'God … or a Bad, or Mad, Man': C.S. Lewis's Argument for Christ – A Systematic Theological, Historical and Philosophical Analysis of Aut Deus Aut Malus Homo
David Bourget (Western Ontario)
David Chalmers (ANU, NYU)
Rafael De Clercq
Jack Alan Reynolds
Learn more about PhilPapers
Heythrop Journal 55 (1):1-30 (2014)
The proposition that Jesus was ‘Bad, Mad or God’ is central to C.S. Lewis's popular apologetics. It is fêted by American Evangelicals, cautiously endorsed by Roman Catholics and Protestants, but often scorned by philosophers of religion. Most, mistakenly, regard Lewis's trilemma as unique. This paper examines the roots of this proposition in a two thousand year old theological and philosophical tradition (that is, aut Deus aut malus homo), grounded in the Johannine trilemma (‘unbalanced liar’, or ‘demonically possessed’, or ‘the God of Israel come amongst his people’). Jesus can only be understood in the context of the Jewish religious categories he was born into; therefore, for Lewis, Jesus is who he reveals himself to be. Jesus' self-understanding reflects his identity, his triune salvific role; this is for Lewis, the transposed reality of divine Sonship. Reason and logic are paramount here, reflected in the structure of Lewis's argument. Lewis's trilemma is not so much a proof of God's existence, but a question, a dilemma, where each and every person must come to a decision. For all its perceived faults, its simplistic language, Lewis's trilemma still is a very successful piece of Christian apologetic, grounded in a serious philosophical and theological tradition
|Keywords||No keywords specified (fix it)|
|Categories||categorize this paper)|
Setup an account with your affiliations in order to access resources via your University's proxy server
Configure custom proxy (use this if your affiliation does not provide a proxy)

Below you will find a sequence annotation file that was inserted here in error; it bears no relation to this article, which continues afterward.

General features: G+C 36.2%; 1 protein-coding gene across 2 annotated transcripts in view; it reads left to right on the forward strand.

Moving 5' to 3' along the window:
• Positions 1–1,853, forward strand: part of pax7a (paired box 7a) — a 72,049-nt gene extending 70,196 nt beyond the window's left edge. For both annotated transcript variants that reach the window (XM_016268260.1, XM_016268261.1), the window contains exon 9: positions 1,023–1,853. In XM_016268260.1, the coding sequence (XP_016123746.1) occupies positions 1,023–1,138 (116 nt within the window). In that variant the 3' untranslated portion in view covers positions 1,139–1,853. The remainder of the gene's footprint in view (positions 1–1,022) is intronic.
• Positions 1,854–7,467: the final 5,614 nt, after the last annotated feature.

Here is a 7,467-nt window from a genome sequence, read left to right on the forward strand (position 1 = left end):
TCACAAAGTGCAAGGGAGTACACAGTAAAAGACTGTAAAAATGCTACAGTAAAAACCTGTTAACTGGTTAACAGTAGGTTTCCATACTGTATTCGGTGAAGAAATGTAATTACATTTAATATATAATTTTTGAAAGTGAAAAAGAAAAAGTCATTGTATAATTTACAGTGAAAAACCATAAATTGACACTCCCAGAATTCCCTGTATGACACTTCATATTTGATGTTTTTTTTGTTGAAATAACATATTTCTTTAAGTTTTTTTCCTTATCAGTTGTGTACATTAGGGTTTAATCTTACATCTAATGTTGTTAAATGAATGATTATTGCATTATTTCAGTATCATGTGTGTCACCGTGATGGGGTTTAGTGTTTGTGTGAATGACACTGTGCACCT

|Through your library|
References found in this work BETA
No references found.
Citations of this work BETA
No citations found.
Similar books and articles
Daniel Howard-Snyder (2004). Was Jesus Mad, Bad, or God? . . . Or Merely Mistaken? Faith and Philosophy 21 (4):456-479.
Domenico Giulini (2001). Uniqueness of Simultaneity. British Journal for the Philosophy of Science 52 (4):651-670.
Matatyahu Rubin & Saharon Shelah (1980). On the Elementary Equivalence of Automorphism Groups of Boolean Algebras; Downward Skolem Löwenheim Theorems and Compactness of Related Quantifiers. Journal of Symbolic Logic 45 (2):265-283.
M. P. F. (1916). Fābulae Virginibus Puerīsque Aut Narrandae Aut Recitandae. By R. B. Appleton. Pp. 180. Bell, 1914. Price 2 S. The Classical Review 30 (02):61-62.
Stephen T. Davis (2004). The Mad/Bad/God Trilemma. Faith and Philosophy 21 (4):480-492.
Danilo Šuster (2012). Lehrer and the Consequence Argument. Philosophical Studies 161 (1):77-86.
Robert Holyer (1988). The Argument From Desire. Faith and Philosophy 5 (1):61-71.
Peter A. Graham (2008). A Defense of Local Miracle Compatibilism. Philosophical Studies 140 (1):65 - 82.
Richard Swinburne (1989). Could God Become Man? Philosophy 25 (Supplement):53 - 70.
Richard Swinburne (1989). Could God Become Man? IN The Philosophy in Christianity. In . Cambridge Univ Pr.
Igor Douven (2005). Lewis on Fallible Knowledge. Australasian Journal of Philosophy 83 (4):573 – 580.
Stephen T. Davis (2006). Christian Philosophical Theology. Oxford University Press.
Jonathan Bennett (1969). Entailment. Philosophical Review 78 (2):197-236.
Added to index2010-11-25
Total downloads20 ( #84,531 of 1,100,944 )
Recent downloads (6 months)1 ( #290,065 of 1,100,944 )
How can I increase my downloads?